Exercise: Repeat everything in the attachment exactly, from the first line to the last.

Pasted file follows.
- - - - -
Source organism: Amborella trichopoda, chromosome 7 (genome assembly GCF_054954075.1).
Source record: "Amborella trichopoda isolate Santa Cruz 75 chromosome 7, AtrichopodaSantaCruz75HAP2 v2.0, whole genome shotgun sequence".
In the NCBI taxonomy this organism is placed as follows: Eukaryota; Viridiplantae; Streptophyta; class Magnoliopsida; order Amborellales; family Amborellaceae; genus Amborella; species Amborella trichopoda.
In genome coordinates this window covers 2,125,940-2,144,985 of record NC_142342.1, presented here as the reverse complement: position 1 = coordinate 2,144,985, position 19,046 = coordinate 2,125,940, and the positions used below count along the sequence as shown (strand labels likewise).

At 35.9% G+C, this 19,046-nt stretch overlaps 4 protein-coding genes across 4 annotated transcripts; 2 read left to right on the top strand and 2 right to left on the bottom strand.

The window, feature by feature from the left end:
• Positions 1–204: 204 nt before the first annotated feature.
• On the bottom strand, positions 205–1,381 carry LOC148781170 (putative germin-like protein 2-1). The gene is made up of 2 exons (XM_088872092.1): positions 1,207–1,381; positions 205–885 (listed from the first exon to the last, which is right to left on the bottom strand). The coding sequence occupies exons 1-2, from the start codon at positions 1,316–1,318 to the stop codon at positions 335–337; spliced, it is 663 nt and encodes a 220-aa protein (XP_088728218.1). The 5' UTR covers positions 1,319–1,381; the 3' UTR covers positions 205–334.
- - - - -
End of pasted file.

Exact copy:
Source organism: Amborella trichopoda, chromosome 7 (genome assembly GCF_054954075.1).
Source record: "Amborella trichopoda isolate Santa Cruz 75 chromosome 7, AtrichopodaSantaCruz75HAP2 v2.0, whole genome shotgun sequence".
In the NCBI taxonomy this organism is placed as follows: Eukaryota; Viridiplantae; Streptophyta; class Magnoliopsida; order Amborellales; family Amborellaceae; genus Amborella; species Amborella trichopoda.
In genome coordinates this window covers 2,125,940-2,144,985 of record NC_142342.1, presented here as the reverse complement: position 1 = coordinate 2,144,985, position 19,046 = coordinate 2,125,940, and the positions used below count along the sequence as shown (strand labels likewise).

At 35.9% G+C, this 19,046-nt stretch overlaps 4 protein-coding genes across 4 annotated transcripts; 2 read left to right on the top strand and 2 right to left on the bottom strand.

The window, feature by feature from the left end:
• Positions 1–204: 204 nt before the first annotated feature.
• On the bottom strand, positions 205–1,381 carry LOC148781170 (putative germin-like protein 2-1). The gene is made up of 2 exons (XM_088872092.1): positions 1,207–1,381; positions 205–885 (listed from the first exon to the last, which is right to left on the bottom strand). The coding sequence occupies exons 1-2, from the start codon at positions 1,316–1,318 to the stop codon at positions 335–337; spliced, it is 663 nt and encodes a 220-aa protein (XP_088728218.1). The 5' UTR covers positions 1,319–1,381; the 3' UTR covers positions 205–334.